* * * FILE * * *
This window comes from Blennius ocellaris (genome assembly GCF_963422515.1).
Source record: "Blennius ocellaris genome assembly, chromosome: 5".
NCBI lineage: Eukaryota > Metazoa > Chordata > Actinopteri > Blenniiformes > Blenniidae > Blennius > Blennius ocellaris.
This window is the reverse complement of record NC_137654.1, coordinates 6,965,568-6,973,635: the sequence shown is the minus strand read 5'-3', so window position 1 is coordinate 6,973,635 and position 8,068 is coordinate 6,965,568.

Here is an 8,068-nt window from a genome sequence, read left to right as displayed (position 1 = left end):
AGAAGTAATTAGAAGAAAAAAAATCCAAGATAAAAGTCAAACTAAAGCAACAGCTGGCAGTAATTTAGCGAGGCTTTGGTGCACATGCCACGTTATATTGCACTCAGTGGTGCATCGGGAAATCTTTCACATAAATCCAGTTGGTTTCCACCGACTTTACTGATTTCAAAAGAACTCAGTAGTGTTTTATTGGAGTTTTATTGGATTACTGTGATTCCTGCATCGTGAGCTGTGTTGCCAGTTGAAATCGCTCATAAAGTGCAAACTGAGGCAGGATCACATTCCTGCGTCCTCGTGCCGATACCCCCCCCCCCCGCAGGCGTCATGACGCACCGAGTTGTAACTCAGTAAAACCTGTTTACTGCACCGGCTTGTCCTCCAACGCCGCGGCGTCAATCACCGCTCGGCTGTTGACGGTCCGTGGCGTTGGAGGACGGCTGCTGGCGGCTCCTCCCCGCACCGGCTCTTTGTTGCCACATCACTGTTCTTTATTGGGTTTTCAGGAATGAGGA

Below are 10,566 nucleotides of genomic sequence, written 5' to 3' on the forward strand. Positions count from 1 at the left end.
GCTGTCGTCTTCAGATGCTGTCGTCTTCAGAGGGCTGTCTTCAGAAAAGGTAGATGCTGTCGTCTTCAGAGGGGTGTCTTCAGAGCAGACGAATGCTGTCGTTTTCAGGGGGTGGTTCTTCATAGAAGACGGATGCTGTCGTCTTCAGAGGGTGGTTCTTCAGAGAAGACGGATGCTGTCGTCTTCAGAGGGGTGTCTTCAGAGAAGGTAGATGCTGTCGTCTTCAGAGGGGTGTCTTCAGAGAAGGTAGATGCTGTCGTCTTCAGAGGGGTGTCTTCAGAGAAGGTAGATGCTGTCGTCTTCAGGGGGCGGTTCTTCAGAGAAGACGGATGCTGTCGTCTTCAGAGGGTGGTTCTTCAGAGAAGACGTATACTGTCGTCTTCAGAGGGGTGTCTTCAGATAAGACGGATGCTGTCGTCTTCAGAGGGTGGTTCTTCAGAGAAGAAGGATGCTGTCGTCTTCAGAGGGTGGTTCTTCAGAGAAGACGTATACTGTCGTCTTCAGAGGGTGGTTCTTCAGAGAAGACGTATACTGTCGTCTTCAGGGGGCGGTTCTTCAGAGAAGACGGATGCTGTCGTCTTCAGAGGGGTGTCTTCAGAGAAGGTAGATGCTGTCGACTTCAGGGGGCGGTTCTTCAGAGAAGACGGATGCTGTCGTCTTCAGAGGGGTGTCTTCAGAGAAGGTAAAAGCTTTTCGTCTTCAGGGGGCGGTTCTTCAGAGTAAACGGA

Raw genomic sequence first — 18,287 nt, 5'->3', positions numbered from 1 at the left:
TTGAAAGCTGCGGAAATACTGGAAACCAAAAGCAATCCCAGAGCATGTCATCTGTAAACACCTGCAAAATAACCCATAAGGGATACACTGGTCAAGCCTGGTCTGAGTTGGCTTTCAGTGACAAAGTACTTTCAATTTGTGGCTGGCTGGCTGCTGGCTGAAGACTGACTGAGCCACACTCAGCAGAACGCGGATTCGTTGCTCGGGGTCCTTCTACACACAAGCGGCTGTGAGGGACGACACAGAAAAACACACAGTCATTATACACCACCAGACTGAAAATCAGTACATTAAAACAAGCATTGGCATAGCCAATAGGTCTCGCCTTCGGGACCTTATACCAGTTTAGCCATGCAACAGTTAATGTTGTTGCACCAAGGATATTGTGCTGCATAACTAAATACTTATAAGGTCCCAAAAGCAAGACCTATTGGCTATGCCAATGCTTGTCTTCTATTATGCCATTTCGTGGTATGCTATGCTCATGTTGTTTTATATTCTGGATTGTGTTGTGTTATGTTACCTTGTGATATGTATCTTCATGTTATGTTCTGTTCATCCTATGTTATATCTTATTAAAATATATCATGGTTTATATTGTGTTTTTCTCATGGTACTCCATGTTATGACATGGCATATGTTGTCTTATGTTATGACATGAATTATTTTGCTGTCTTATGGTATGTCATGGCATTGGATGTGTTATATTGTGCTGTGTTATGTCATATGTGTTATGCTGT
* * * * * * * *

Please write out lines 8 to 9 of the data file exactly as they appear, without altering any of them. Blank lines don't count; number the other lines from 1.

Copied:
GCTGTCGTCTTCAGATGCTGTCGTCTTCAGAGGGCTGTCTTCAGAAAAGGTAGATGCTGTCGTCTTCAGAGGGGTGTCTTCAGAGCAGACGAATGCTGTCGTTTTCAGGGGGTGGTTCTTCATAGAAGACGGATGCTGTCGTCTTCAGAGGGTGGTTCTTCAGAGAAGACGGATGCTGTCGTCTTCAGAGGGGTGTCTTCAGAGAAGGTAGATGCTGTCGTCTTCAGAGGGGTGTCTTCAGAGAAGGTAGATGCTGTCGTCTTCAGAGGGGTGTCTTCAGAGAAGGTAGATGCTGTCGTCTTCAGGGGGCGGTTCTTCAGAGAAGACGGATGCTGTCGTCTTCAGAGGGTGGTTCTTCAGAGAAGACGTATACTGTCGTCTTCAGAGGGGTGTCTTCAGATAAGACGGATGCTGTCGTCTTCAGAGGGTGGTTCTTCAGAGAAGAAGGATGCTGTCGTCTTCAGAGGGTGGTTCTTCAGAGAAGACGTATACTGTCGTCTTCAGAGGGTGGTTCTTCAGAGAAGACGTATACTGTCGTCTTCAGGGGGCGGTTCTTCAGAGAAGACGGATGCTGTCGTCTTCAGAGGGGTGTCTTCAGAGAAGGTAGATGCTGTCGACTTCAGGGGGCGGTTCTTCAGAGAAGACGGATGCTGTCGTCTTCAGAGGGGTGTCTTCAGAGAAGGTAAAAGCTTTTCGTCTTCAGGGGGCGGTTCTTCAGAGTAAACGGA

Raw genomic sequence first — 18,287 nt, 5'->3', positions numbered from 1 at the left: